The gathering of the sap at a Wrinkle in Thyme Farm takes place the old-fashioned way with the hauling of the buckets from over four hundred trees that they tap.  Unlike so many maple syrup producers, A Wrinkle in Thyme Farm has not opted for the modern system of plastic tap lines running through the woods.  Their syrup is available in pints, quarts, and decorative bottles.

Traditional handcraft classes are offered in knitting, dyeing, spinning, and needle felting

at A Wrinkle in Thyme Farm.  Unspun hand-dyed wool with a special needle is used in needle felting.  Nevas, one of the friends of

A Wrinkle in Thyme Farm, created the concept of “Thyme Tiles.”  Many “Thyme Tile” needle felting kits are offered by Mary Ann and Marty in their fiber shop.  They also offer completed “Pocket Bags” and pocket bag kits.

The mortise and tenon workmanship that Mary Ann and Marty demonstrated in building their timber-frame barn in 2003, is an impressive sight to behold. In 2009-2010, the pole barn went up.  The construction of their barn, fiber arts and learning center building, and their maple syrup sugar house have proven instrumental in contributing to carrying out their sustainable farming operations.   Mary Ann and Marty have included energy savings features in their construction by incorporating radiant floor heating and solar panels.  They discussed their concern about the carbon footprint that they leave.  They are ardent supporters of organic farming practices.

Special retreats and events also take place at A Wrinkle in Thyme Farm.  Recently a yarn and yoga retreat was scheduled at the farm.  There is a distinct sense of community at A Wrinkle in Thyme.  Knitters and handcrafters gather at various times in the Fiber Learning Center.  There is a dye kitchen and an area where visitors can wash, pick, and card wool.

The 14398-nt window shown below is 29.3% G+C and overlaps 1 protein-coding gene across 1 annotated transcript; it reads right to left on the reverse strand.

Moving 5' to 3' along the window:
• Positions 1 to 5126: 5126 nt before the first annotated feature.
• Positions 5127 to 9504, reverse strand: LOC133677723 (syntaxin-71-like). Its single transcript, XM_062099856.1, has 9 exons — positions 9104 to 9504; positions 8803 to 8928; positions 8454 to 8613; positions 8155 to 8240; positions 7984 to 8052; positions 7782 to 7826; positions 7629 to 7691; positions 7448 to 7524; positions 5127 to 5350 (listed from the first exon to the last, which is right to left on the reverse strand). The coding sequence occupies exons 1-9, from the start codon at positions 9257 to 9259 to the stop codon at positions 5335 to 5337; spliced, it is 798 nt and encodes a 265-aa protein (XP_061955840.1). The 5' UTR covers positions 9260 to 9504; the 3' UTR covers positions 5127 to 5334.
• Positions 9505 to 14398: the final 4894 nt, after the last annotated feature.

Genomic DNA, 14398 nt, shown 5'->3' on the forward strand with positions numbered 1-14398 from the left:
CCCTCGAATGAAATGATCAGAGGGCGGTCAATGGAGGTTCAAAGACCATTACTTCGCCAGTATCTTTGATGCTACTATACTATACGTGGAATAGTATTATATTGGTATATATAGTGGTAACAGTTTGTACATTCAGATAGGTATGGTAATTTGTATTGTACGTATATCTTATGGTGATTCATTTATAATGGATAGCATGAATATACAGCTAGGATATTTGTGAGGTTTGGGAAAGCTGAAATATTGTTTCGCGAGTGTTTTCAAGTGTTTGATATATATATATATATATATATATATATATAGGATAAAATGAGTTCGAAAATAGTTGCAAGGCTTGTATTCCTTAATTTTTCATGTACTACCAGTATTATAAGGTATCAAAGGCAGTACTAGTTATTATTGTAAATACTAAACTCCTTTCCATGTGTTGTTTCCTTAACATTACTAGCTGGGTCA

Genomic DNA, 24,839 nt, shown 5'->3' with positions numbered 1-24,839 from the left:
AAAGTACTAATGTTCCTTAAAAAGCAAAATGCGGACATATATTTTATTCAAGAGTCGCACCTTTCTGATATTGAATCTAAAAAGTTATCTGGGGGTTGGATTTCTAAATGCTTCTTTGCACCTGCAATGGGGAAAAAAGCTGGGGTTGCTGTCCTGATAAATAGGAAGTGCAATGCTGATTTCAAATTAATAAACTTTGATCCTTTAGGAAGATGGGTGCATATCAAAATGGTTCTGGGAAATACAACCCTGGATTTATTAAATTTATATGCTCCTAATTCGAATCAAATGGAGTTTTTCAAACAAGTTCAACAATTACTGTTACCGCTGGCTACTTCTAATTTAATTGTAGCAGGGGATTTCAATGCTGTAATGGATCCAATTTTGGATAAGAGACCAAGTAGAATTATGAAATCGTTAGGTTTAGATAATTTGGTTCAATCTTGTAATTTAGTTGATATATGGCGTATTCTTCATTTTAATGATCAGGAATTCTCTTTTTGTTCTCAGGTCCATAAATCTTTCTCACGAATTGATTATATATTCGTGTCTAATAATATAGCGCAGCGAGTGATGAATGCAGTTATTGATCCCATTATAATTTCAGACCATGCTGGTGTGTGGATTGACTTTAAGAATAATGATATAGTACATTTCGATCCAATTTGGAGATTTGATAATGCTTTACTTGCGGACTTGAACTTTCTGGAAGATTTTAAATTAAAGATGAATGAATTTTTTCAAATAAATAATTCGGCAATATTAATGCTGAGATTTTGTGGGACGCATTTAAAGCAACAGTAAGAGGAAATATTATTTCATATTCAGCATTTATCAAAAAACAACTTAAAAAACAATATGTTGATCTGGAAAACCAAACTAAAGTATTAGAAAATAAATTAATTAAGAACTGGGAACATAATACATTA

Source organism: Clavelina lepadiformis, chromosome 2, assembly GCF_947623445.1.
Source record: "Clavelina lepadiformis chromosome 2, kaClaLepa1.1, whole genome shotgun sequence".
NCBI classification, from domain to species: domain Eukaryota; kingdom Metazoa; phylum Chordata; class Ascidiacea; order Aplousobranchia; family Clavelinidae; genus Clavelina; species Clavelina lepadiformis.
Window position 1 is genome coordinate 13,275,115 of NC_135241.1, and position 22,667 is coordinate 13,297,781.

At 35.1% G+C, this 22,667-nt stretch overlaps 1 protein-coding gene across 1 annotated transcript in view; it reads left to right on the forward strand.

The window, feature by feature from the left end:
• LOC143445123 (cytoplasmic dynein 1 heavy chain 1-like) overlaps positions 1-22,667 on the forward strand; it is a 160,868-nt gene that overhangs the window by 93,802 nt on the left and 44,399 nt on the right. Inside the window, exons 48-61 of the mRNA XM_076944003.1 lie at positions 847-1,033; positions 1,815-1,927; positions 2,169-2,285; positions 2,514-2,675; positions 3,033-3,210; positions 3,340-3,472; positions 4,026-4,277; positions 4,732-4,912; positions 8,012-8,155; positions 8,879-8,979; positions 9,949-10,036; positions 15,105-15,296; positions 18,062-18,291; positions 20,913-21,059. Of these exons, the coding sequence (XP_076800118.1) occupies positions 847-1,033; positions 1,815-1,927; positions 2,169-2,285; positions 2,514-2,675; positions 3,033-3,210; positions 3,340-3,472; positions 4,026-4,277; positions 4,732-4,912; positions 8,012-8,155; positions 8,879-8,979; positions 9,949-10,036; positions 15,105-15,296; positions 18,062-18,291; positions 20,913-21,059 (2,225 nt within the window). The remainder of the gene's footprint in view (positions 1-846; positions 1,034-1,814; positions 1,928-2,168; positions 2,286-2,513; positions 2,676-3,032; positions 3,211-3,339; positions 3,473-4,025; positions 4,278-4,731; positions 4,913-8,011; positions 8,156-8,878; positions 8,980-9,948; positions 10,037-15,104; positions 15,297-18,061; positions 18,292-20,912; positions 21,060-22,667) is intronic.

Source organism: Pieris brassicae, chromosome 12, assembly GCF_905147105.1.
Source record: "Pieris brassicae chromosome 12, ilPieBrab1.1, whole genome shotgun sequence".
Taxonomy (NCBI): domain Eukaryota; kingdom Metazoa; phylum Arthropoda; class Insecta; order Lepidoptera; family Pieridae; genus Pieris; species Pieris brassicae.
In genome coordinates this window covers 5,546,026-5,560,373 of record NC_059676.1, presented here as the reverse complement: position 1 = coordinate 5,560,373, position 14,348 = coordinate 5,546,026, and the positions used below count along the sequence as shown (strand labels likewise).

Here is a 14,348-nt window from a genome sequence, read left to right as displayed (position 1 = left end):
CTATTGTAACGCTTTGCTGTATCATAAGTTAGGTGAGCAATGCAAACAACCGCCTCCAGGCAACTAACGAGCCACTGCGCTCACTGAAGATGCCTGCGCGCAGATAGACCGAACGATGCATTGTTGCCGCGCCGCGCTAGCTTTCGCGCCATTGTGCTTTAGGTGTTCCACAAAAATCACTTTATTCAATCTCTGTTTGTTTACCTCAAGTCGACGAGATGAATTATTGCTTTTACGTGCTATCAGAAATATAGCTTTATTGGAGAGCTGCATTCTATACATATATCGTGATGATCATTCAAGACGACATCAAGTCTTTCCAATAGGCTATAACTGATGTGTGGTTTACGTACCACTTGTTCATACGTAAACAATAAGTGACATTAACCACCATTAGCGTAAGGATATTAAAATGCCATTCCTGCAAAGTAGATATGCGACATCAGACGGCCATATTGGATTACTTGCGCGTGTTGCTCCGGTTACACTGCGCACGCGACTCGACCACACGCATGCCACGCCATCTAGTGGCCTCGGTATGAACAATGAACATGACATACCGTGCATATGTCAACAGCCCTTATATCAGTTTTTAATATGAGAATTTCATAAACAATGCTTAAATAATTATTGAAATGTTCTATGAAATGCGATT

They were the first farm in the state of Maine to offer a fiber CSA program.

Being involved in the community and learning and sharing with others are top priorities for A Wrinkle in Thyme Farm.  Mary Ann and Marty attend many workshops and classes offered by MOFGA (Maine Organic Farmers and Gardeners Association) and the Maine Women’s Agricultural Network (WAgn).  They also have enjoyed their connections with the University of Maine Cooperative Extension, the Resource and Conservation Development Districts (RC&Ds), and the Western Maine Alliance, the Maine Grass Farmers, and the Maine Sheep Breeders Association. 

Many individuals have offered advice and business counseling along the way and Mary Ann and Marty are especially grateful to all of them.  They, in turn, enjoy sharing what they have learned with others. They have an informative blog and send out newsletters by email to interested individuals.

For a three-year period, Mary Ann worked on updating the Comprehensive Plan for the Sumner community.  Both Mary Ann and Marty place great emphasis on staying in touch and contributing to their community and supporting local farming.  They participate in various fairs and attend the Norway Farmers’ Market every Thursday from 2 to 6 p.m. from mid-June through August. They have opened up their farm on Maine Maple Sunday and for other special events.  Individuals are encouraged to visit on Tuesdays during their afternoon and evening hours.  At other times, visitors should call for an appointment. 

A Wrinkle in Thyme Farm is an exceptionally welcoming and peaceful place.  Visitors will find that there is a great respect for nature, community, traditional crafts, and a concern for the environment. The facilities and opportunities for learning about and enjoying fiber arts are outstanding. Marty and Mary Ann’s farm is located a little bit off the main road, but they have posted well-positioned and attractive directional signs to lead you right to their door.  Planning a trip to this diversified

Sumner farm is well worth the effort.

Oh yes, a special thanks goes out to Larry for

dropping off that hen and rooster back in 1996! Your kindness was responsible for initiating the development of an exemplary diversified sustainable woman-owned organic farm.